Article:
Saturday, March 14, 2009

SAUNDARANANDA 16.30: The Conscious Eightfold Path

asy' aabhyupaayo 'dhigamaaya maargaH
prajNaa-tri-kalpaH prashama-dvi-kalpaH
sa bhaavaniiyo vidhivad budhena
shiile shucau tri-pramukhe sthitena.

A means of gaining that end is the path

Of threefold wisdom and twofold peace.

It should be cultivated, using conscious means,
by a wakener of consciousness --

Abiding in the purity of threefold integrity.

This verse introduces the noble eightfold path, consisting of three branches relating to the practice of wisdom (insight, thinking, initiative); two branches relating to the formal practice of inhibition (mindfulness, balance); and three branches relating to the practice of integrity in three spheres (use of the voice, use of the body, and earning of a living).

My translation of the third and fourth line reflects my understanding that this path Ashvaghosha is describing has to do with the growth of consciousness, which happens through the often discouragingly difficult practice of inhibiting those unconscious patterns of thought and action which tend towards the dis-integration of the human organism.

Again, I submit that the growth of consciousness has to do with inhibition of unconsciousness.

I submit that consciousness cannot be awakened by unconscious means -- although that doesn't stop me trying.

Conversely, the teaching that prevails in Japan, that sitting-dhyaana is a kind of "physical gymnastics," involving pulling the chin in, in order to stretch the neck bones, et cetera, is a very partial, very one-sided, and to be frank a very ignorant description of sitting-dhyaana.

The means that Ashvaghosha expressed in the 3rd line by the word vidhivat, as I read it, is precisely the same means that FM Alexander termed "conscious inhibition and direction." Vidhivat means "with conscious inhibition and direction" as opposed to unconscious reliance on unconscious means -- which is how we usually tend to go about practising anything.

The 4th line, "Abiding in the purity of threefold integrity," expresses, as I read it, consciously using the self well, as a whole, instead of end-gaining blindly. The nobility of the noble eightfold path, I think, comes from rising above the lowly-evolved end-gaining principle which is followed by the great mass of unconsciously-controlled humanity. If we could succeed in this for one minute, or for one bow, or for one movement of the leg, that might be a good start.

When I came back to England at the end of 1994 with a view to learning, under the guidance of Alexander teachers, what FM Alexander meant by "constructive, conscious control of the individual," I expected that the task of liberating the self from unconsciousness might be easier than it has in fact turned out. After 14 years of struggle, I honestly do not feel that I have got very far at all. Sometimes I secretly think that my life might have been much easier (and I might be respected a lot more in the world too), if I had never heard of the bloody Alexander Technique. It is not a noble thought, and I don't really mean it. But sometimes I secretly think it. How pregnant with suffering is the expectant mind.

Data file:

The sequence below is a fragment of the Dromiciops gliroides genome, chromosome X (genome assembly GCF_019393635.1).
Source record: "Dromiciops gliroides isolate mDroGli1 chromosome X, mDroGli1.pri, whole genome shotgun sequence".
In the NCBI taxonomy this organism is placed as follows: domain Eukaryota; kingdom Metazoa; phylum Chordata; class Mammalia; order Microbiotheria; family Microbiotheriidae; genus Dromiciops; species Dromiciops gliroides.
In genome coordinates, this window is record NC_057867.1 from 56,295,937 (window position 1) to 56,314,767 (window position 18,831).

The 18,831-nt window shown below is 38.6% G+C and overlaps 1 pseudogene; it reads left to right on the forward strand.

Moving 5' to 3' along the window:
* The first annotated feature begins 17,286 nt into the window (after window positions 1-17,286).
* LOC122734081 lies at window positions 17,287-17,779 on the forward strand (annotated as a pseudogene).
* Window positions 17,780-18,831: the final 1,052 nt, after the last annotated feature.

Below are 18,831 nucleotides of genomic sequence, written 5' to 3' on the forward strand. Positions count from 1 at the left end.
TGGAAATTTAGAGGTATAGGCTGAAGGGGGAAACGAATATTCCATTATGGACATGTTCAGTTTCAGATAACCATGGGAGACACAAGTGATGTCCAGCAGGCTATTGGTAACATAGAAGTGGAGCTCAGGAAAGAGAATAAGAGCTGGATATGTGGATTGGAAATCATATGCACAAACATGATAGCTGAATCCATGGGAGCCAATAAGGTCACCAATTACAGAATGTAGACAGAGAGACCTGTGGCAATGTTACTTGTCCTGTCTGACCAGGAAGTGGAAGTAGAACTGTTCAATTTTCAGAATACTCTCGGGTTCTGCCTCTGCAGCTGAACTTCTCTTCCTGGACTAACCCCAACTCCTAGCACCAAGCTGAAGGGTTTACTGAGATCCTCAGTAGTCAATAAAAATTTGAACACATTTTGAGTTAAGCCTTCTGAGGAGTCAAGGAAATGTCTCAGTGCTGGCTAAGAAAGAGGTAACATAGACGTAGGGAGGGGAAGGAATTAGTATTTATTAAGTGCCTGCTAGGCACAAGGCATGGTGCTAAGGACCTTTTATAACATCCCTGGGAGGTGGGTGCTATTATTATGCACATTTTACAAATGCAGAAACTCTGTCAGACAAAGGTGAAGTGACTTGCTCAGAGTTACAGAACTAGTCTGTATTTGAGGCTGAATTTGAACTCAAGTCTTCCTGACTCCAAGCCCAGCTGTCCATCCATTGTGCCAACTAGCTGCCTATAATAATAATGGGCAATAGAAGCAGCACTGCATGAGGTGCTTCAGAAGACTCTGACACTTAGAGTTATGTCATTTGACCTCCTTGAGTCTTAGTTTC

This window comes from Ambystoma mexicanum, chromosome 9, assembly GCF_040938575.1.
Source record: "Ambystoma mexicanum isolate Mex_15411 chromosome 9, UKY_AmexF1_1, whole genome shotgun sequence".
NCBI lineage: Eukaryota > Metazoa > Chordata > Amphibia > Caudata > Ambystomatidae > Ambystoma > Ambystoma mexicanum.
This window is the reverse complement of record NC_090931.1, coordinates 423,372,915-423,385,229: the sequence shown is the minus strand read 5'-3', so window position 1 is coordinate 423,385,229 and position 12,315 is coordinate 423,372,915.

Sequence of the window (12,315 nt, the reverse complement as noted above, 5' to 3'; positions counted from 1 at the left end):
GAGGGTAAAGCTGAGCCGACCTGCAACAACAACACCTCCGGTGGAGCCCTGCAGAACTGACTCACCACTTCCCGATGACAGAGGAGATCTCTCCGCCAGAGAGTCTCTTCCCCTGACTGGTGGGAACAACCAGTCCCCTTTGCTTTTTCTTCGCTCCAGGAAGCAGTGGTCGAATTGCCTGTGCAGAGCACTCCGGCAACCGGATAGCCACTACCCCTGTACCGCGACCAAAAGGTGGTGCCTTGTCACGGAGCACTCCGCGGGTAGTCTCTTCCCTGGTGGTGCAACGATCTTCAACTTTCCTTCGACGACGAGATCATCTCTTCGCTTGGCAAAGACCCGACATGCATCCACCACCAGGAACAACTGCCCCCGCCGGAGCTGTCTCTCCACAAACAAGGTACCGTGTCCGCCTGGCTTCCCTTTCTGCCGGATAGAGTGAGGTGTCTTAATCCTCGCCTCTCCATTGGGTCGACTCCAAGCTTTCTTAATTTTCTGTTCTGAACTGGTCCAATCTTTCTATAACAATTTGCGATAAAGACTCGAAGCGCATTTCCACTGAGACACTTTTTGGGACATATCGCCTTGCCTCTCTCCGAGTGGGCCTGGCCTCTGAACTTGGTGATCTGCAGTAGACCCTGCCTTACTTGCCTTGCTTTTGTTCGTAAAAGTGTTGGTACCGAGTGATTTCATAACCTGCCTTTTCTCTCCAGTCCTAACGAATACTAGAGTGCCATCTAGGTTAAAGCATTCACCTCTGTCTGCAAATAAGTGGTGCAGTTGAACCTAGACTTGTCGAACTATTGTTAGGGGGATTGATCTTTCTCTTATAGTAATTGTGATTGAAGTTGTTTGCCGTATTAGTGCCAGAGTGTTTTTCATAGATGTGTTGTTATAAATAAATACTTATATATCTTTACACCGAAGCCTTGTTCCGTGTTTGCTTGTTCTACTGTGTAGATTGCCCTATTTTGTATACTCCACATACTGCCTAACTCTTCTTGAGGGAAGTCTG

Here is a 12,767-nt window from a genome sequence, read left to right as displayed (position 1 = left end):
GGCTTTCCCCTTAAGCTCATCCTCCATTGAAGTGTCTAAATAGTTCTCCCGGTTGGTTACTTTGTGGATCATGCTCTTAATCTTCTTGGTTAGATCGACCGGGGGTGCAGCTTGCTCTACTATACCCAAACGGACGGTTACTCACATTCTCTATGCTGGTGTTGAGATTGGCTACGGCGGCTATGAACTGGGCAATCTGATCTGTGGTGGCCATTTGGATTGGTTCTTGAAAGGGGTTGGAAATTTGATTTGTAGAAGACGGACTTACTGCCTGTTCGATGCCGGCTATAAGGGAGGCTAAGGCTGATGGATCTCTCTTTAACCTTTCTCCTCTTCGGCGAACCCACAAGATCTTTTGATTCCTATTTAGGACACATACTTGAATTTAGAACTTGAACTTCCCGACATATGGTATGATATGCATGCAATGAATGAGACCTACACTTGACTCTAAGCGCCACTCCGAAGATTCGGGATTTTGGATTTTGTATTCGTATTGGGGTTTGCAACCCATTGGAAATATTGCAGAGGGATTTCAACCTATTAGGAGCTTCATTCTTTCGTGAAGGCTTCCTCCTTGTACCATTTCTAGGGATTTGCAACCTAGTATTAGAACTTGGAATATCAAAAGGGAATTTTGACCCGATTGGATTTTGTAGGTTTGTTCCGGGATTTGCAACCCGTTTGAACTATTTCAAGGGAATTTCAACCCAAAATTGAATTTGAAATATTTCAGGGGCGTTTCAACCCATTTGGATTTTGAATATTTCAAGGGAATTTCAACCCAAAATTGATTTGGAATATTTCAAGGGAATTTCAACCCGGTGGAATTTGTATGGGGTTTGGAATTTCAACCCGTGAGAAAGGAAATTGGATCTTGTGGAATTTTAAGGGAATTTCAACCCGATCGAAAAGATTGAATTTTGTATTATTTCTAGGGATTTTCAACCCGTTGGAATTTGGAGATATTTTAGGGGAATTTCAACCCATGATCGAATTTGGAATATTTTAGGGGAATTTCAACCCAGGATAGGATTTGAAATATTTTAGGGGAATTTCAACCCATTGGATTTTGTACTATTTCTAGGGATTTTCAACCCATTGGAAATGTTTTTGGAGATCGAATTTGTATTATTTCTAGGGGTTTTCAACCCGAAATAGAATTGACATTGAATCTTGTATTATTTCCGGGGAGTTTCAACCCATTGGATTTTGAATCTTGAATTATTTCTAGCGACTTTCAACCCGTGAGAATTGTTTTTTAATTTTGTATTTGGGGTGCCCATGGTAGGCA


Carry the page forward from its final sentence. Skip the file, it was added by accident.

asya = genitive, singular of asau: that
abhyupaayaH (nominative, singular): means, expedient
adhigamaaya = dative of adhigama: m. the act of attaining; acquirement , mastery , study , knowledge
maargaH (nominative, singular): path

prajNaa: wisdom
kalpa: (ifc.) having the manner or form of anything
tri: three
tri-kalpaH (nominative, singular, agreeing with maargaH): threefold
prashama: calmness , tranquillity (esp. of mind) , quiet , rest , cessation , extinction , abatement; peace
dvi-kalpaH: twofold

saH (nominative, singular): it
bhaavaniiyaH = nom. sg. m. bhaavaniiya (gerundive of bhaavana): to be cherished or nourished [or cultivated]
vidhi: a rule , formula , injunction , ordinance , statute , precept , law , direction (esp. for the performance of a rite); method , manner or way of acting; a means , expedient for
-vat: (possessive suffix) with, having
vidhivat: according to rule, duly
budhena = instrumental, singular of budha: awaking; intelligent, clever, wise; m. a wise or learned man, sage

shiile = locative of shiila: habit , custom , usage , natural or acquired way of living or acting , practice , conduct ; good disposition or character , moral conduct , integrity , morality , piety , virtue; shiila "moral conduct," is one of the 6 or 10 perfections or paaramitaas); a moral precept
shucau = locative of shuci: pure; purity
tri: three
pramukhe = locative of pramukha: heap, multitude
tripramukha: group of three
sthitena = instrumental of sthita: standing, resting, remaining, abiding

EH Johnston
The means to attain this end is the Path with its threefold wisdom and double transquillity. It should be duly cultivated by the prudent man, governing himself by the pure threefold discipline.

Linda Covill:
The means to reach it is the path of threefold wisdom and twofold peace. It should be cultivated as instructed by a wise man abiding in the pure threefold moral self-restraint.


Harry said...

Hello, Mike.

It's said that a common characteristic of great people ('self actualised' individuals as they say in psychobabble) is that they can count their friends on one hand.

Regards to you & yours,


Mike Cross said...

Thanks for this encouragement, Harry.

I had a friend in Japan, a habitually morose character called Stephen Harland, who suddenly got very enthusiastic about Dale Carnegie's book "How to Win Friends and Influence People." Steve zealously recommended the book to me, but I never got round to reading it.

Carnegie's title gives me an idea for my own autobiography: "How to Make Enemies and Antagonize People."

The title of Chapter One might be: "Going for the Jugular -- Attacking People's Most Cherished Misconceptions."